Providing quality coffee has always been core to the company’s business, which meant that its top executives grew anxious as crashing commodity prices wrung out the industry and put a squeeze on quality crops. Cheap robusta coffee grown on vast plantations flooded the market from Vietnam and Brazil, and many smaller quality coffee growers looked set to go bust. It was at this point in the late 1990s that Starbucks decided to develop the CSG on the back of the Conservation Principles for Coffee Production that had already been developed by four NGOs: Conservation International, the Rainforest Alliance, the Smithsonian Migratory Bird Centre and Consumer Choice Council in America.

They had developed a process for good conservation coffee and Starbucks added to these Principles the social, economic and quality elements that became the CSG.

Verification: Gap in the Market

When Sue was asked about the biggest barrier to the success of the Guidelines, she said the lack of on-the-ground verification. Of the 160 growers and suppliers who submitted applications for a premium price under the Guidelines in recent years, 60 were conditionally approved and the rest failed -- often because of inadequate verification.

“No one organization has had the scope geographically or broad interests in terms of focus to be an overall verifier for the CSG. It isn’t just about Fairtrade or shade grown or organic, it doesn’t fit into a single certification scheme but covers all of these components. Finding people who can certify on multiple criteria has been a big challenge.” Starbucks expect the next phase to involve working with certifiers to expand capacity or work together to certify against multiple criteria. They have had conversations with Rainforest Alliance and Mayacert (organic) as well as local organizations. Meetings in Costa Rica and Guatemala have explored what needs to be done. As Sue said, “The certifiers have to adjust to the needs of the market.”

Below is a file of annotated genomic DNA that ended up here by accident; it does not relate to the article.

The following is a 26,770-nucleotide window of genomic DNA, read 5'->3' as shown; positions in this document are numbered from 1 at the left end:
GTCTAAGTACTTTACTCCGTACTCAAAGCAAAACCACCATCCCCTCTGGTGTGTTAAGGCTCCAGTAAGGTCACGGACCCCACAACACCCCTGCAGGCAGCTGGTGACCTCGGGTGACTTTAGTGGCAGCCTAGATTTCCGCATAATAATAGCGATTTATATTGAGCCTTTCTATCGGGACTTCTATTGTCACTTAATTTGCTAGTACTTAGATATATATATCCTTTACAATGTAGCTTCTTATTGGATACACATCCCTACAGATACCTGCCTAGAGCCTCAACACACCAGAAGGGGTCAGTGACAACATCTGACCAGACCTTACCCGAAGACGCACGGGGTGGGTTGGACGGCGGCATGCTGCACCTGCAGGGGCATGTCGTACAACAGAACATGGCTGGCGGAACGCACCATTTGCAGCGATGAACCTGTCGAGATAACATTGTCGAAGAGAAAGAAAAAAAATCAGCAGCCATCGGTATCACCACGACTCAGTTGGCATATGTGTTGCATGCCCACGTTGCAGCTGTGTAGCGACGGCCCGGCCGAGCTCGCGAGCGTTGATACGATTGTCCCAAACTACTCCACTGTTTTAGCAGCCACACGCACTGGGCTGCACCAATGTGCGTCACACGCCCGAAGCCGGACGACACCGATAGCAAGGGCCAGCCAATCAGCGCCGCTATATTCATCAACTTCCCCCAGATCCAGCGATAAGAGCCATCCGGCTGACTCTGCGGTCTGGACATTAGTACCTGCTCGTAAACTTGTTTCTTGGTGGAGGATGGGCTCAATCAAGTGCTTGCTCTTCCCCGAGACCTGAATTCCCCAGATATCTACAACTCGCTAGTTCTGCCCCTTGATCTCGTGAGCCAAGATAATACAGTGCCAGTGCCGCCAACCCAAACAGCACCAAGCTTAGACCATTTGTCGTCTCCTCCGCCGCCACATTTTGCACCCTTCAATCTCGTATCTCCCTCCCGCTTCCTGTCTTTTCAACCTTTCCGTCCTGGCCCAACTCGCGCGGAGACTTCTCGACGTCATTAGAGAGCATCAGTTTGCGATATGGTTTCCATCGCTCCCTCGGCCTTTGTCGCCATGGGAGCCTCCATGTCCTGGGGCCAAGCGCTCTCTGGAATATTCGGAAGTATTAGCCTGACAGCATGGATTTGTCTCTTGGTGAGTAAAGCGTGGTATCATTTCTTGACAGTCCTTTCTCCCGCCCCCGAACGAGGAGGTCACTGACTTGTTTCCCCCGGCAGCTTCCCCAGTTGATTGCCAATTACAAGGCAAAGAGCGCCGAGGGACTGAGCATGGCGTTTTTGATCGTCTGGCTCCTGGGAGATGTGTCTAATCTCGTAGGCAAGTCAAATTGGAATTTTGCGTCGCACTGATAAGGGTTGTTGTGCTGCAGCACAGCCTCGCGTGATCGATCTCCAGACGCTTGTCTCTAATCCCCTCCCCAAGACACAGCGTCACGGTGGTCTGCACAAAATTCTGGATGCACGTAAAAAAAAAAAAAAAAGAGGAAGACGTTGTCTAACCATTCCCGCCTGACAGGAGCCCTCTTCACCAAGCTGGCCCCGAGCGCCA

About Fairtrade

Fairtrade currently comprises about 1% of the coffee purchased by Starbucks. In the States, the company has provided Fairtrade coffee through Transfair USA since the mid- 80s. In Europe, it was the UK-based Fairtrade organizations that vociferously campaigned for the company to offer Fairtrade coffee here as well, which it now does.

Sue described Fairtrade “as a surrogate phrase for CSR. It’s a message or leading indicator to consumers that a company is involved in responsible business practices.” While Fairtrade is well recognized as a brand in its own right, with far more street credibility than the CSG, from Sue’s perspective it has some limiting factors.

First, it does not look systematically beyond the guarantee of a fair price. Although Fairtrade brands often promote environmental and labor practices, they do not require or publish criteria on those issues that approach the CSG’s specificity, although Starbucks do realize there is more work to do on the social dimension.

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This article has been reprinted courtesy of Sustainability RADAR. It first appeared in the April/May 2004 edition of that publication.